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The Summer Food Staple

Shortcake, sundaes, jam.  What do they have in common? Each is tastefully complemented with strawberries.

Strawberry production and purchasing is in its prime this time of year, as are strawberry festivals. Some examples:

  •      Troy Strawberry Festival — Troy, Ohio
  •      Depot Town Strawberry Showcase — Ypsilanti, Michigan
  •      Newark Strawberry Festival — Newark, Ohio
  •      Strawberry Days — Glenwood Springs, CO Colorado
  •      The Belleville National Strawberry Festival — Belleville, Michigan
“Farmers from Lake Erie to the banks of the Ohio River are harvesting strawberries now,” said Brad Bergefurd, an OSU Extension horticulture specialist in a recent OSU Extension story.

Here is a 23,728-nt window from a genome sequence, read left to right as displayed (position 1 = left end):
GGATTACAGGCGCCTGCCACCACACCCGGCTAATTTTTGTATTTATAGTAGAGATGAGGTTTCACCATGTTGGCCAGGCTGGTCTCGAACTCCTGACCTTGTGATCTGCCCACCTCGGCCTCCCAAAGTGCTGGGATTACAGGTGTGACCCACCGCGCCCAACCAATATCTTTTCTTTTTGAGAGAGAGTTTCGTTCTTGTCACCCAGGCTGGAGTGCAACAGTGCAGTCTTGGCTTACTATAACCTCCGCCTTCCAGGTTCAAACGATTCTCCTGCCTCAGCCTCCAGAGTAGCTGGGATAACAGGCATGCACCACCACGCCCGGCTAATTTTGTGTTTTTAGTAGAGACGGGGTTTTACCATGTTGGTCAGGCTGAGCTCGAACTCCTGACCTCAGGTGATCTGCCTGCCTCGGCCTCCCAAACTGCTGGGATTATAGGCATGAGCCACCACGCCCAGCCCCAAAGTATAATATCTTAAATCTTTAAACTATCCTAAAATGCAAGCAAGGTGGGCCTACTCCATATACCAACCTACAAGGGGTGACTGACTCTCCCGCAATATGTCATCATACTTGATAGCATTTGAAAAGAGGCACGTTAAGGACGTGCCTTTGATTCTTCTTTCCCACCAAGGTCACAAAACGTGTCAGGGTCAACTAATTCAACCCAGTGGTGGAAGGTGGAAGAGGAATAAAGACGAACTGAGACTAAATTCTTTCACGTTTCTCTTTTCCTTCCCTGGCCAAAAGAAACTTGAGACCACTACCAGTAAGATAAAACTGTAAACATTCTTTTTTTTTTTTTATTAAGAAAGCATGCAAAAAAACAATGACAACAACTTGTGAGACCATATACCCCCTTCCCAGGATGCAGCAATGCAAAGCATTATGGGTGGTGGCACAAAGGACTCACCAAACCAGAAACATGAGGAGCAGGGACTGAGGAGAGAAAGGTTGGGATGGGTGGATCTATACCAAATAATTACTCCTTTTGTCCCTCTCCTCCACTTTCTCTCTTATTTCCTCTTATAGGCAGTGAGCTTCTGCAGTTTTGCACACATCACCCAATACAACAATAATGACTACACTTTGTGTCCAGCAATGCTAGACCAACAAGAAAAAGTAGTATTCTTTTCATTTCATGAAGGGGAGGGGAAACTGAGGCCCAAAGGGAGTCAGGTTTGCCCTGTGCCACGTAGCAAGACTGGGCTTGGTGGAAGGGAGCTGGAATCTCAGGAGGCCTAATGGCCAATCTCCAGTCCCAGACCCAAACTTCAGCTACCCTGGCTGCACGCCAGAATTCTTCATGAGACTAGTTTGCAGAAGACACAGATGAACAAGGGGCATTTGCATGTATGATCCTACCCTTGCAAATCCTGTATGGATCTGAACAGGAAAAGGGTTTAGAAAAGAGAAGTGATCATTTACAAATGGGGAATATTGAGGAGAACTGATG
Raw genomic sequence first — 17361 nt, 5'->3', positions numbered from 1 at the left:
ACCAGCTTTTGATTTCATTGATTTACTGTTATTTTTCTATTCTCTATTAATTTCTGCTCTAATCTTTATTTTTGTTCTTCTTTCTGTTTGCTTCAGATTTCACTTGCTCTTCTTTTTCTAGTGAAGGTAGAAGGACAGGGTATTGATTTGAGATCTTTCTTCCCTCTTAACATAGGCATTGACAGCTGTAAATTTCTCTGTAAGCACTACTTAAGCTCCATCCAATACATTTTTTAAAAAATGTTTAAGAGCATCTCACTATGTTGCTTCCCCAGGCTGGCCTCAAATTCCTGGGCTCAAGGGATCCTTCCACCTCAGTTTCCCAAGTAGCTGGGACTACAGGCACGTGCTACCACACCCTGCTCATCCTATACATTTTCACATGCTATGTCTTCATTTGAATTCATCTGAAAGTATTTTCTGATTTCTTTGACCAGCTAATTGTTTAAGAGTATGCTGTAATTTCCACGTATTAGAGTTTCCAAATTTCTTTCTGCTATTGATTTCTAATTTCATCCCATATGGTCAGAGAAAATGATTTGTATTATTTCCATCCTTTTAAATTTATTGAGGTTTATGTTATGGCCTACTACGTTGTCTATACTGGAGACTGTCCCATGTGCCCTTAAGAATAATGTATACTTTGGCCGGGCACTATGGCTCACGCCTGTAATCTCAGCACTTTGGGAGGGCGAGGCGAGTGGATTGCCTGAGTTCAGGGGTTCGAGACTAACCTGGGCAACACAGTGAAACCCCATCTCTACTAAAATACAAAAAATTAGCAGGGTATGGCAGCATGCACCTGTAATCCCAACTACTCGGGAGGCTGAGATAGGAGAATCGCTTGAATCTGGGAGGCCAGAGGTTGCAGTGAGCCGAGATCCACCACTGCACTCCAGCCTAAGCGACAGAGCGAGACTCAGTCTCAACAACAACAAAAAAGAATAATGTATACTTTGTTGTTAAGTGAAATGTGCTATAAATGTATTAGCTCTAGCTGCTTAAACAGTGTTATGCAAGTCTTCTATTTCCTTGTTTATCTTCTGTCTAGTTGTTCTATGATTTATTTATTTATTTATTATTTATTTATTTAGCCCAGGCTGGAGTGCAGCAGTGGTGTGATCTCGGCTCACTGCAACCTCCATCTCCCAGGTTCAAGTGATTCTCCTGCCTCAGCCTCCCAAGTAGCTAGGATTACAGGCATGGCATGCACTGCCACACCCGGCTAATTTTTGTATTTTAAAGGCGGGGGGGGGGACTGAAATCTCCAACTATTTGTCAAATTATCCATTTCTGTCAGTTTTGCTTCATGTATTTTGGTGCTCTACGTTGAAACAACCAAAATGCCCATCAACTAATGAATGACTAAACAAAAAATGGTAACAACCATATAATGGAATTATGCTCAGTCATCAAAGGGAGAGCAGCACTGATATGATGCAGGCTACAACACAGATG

According to the USDA ERS, Ohio harvested 730 thousand acres of strawberries last year.

Like other crops, strawberries have trade association representation. The North American Strawberry Growers Association (NASGA) supports USDA and state/provincial research programs and develops educational seminars and publications, promotes development of equipment, varieties and cultural methods to improve efficiency for the strawberry industry to strengthen and improve strawberry production and marketing.

An example of such industry development is a new strawberry production method being tested at The Ohio State University Extension called plasticulture. A recent story details the practice — allowing farmers to grow strawberries with better commercial attributes — larger fruit size, more sugar content and better disease resistance — and that can also be harvested as early as the first week of May and as late as October.